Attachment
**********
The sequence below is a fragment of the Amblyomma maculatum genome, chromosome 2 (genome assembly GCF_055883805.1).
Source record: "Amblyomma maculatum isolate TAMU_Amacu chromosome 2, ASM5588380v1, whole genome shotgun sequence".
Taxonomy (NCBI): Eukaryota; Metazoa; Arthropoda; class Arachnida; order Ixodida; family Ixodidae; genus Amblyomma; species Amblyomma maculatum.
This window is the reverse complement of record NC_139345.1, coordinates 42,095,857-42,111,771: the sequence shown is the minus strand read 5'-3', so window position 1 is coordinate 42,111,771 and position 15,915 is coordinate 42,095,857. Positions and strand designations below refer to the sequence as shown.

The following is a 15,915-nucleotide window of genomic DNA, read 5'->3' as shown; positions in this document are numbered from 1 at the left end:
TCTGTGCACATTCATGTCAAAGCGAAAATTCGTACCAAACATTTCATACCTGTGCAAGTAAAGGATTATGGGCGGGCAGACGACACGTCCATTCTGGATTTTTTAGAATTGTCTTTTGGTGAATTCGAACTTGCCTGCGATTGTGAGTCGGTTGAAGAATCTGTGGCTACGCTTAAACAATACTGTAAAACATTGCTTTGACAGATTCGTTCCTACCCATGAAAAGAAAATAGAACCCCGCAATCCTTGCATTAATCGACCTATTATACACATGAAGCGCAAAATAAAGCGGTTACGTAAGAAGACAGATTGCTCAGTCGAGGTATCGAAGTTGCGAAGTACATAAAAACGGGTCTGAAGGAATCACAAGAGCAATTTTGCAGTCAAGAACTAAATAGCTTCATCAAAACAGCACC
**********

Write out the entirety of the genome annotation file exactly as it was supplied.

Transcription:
The sequence below is a fragment of the Amblyomma maculatum genome, chromosome 2 (genome assembly GCF_055883805.1).
Source record: "Amblyomma maculatum isolate TAMU_Amacu chromosome 2, ASM5588380v1, whole genome shotgun sequence".
Taxonomy (NCBI): Eukaryota; Metazoa; Arthropoda; class Arachnida; order Ixodida; family Ixodidae; genus Amblyomma; species Amblyomma maculatum.
This window is the reverse complement of record NC_139345.1, coordinates 42,095,857-42,111,771: the sequence shown is the minus strand read 5'-3', so window position 1 is coordinate 42,111,771 and position 15,915 is coordinate 42,095,857. Positions and strand designations below refer to the sequence as shown.

The following is a 15,915-nucleotide window of genomic DNA, read 5'->3' as shown; positions in this document are numbered from 1 at the left end:
TCTGTGCACATTCATGTCAAAGCGAAAATTCGTACCAAACATTTCATACCTGTGCAAGTAAAGGATTATGGGCGGGCAGACGACACGTCCATTCTGGATTTTTTAGAATTGTCTTTTGGTGAATTCGAACTTGCCTGCGATTGTGAGTCGGTTGAAGAATCTGTGGCTACGCTTAAACAATACTGTAAAACATTGCTTTGACAGATTCGTTCCTACCCATGAAAAGAAAATAGAACCCCGCAATCCTTGCATTAATCGACCTATTATACACATGAAGCGCAAAATAAAGCGGTTACGTAAGAAGACAGATTGCTCAGTCGAGGTATCGAAGTTGCGAAGTACATAAAAACGGGTCTGAAGGAATCACAAGAGCAATTTTGCAGTCAAGAACTAAATAGCTTCATCAAAACAGCACC